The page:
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Viewing difficulties with head-mounted aids for mechanical assembly using nearby virtual objects

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5 Author(s)
S. R. Ellis ; NASA Ames Res. Center, Moffett Field, CA, USA ; F. Breant ; B. Menges ; R. Jacoby
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A head-mounted electronic haploscope was used in a see-through format to present computer generated, space-stabilized, nearby wire-like virtual objects to 18 subjects. The visual requirements of this task are very similar to those needed for use of a similar head-mounted information display under study as a primary information aid for manual aircraft wire harness assembly. The subjects visually traced the snake-like and rectilinear wire paths with a visual cursor before their dominant eye. Three subject groups used either monocular, biocular, or stereoscopic display conditions for 30 minutes of tracing. Pre and post tracing subjective viewing difficulties, disorientation, nausea, and measures of stereoscopic threshold, near and far horizontal and vertical phoria were made. Only the viewing difficulty, i.e. the eye and head/neck aches score, changed significantly. Biocular conditions were worse than either monocular or stereo which were nearly equivalent for this measure. The biocular viewing difficulties are likely due to conflicting looming and stereo disparity cues to vergence. Accordingly, special geometric design enhancements probably will be needed for biocular displays for work within arms reach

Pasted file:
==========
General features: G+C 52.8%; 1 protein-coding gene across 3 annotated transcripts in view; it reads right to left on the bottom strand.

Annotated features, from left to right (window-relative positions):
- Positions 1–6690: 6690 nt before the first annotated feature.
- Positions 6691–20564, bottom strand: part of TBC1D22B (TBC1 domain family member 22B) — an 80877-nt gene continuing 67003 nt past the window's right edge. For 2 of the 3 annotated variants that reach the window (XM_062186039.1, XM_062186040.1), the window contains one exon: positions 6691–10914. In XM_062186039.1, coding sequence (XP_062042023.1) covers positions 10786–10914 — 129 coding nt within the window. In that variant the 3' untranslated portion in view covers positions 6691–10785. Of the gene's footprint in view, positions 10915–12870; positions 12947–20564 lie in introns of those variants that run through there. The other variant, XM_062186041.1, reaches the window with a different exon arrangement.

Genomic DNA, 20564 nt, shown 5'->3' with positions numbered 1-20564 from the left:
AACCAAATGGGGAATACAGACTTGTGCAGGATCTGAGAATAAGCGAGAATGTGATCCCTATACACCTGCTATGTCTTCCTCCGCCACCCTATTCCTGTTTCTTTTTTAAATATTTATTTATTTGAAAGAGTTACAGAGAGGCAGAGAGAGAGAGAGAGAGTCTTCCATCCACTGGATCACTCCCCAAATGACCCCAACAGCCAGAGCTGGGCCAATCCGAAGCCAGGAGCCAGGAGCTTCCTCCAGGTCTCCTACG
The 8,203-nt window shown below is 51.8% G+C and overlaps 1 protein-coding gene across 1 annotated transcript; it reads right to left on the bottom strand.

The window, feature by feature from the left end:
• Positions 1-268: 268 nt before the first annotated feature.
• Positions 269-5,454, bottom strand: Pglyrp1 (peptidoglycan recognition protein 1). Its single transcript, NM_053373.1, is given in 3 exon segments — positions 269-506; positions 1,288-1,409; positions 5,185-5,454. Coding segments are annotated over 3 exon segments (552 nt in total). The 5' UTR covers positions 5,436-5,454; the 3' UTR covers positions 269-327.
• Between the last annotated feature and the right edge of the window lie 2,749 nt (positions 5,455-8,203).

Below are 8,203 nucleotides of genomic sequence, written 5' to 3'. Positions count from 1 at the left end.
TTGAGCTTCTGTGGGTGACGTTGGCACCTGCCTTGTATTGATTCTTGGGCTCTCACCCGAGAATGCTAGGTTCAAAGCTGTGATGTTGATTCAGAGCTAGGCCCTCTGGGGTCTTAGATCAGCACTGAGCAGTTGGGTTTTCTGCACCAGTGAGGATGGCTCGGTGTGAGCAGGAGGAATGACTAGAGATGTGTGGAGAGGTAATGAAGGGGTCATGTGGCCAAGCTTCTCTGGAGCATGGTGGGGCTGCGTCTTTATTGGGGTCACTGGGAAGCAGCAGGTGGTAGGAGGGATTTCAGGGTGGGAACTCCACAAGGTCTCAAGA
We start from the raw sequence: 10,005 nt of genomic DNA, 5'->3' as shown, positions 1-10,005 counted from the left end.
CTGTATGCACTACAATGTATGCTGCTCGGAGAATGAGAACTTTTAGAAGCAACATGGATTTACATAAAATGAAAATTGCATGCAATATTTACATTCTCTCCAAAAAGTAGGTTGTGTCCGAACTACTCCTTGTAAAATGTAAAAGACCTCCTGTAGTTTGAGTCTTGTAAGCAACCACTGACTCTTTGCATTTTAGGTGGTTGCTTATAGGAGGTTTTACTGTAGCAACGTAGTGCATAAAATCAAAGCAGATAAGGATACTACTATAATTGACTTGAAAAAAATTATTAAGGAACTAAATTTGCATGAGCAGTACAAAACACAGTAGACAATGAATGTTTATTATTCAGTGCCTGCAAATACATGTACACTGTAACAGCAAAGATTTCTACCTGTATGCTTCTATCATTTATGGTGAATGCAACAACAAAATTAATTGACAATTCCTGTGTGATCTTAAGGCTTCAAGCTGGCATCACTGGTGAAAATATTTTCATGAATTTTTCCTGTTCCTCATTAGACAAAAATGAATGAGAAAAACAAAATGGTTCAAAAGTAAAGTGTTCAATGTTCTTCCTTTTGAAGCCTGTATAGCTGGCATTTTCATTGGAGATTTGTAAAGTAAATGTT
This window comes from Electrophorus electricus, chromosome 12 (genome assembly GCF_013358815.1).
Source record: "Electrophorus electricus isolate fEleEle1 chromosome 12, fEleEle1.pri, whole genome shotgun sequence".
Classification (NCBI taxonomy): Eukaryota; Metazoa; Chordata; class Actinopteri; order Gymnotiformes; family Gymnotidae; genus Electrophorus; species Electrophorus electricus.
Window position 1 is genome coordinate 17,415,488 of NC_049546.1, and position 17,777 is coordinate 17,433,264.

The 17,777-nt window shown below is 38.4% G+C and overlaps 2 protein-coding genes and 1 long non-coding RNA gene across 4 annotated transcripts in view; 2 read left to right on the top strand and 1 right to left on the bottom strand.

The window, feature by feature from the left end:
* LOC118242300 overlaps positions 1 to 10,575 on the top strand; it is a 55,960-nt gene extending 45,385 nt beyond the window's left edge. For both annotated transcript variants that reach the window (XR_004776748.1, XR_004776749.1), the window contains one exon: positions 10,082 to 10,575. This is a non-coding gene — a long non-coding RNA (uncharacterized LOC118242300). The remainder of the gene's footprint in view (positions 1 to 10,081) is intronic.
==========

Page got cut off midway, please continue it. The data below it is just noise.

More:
Published in:

Emerging Technologies and Factory Automation, 1996. EFTA '96. Proceedings., 1996 IEEE Conference on  (Volume:2 )

Date of Conference:

18-21 Nov 1996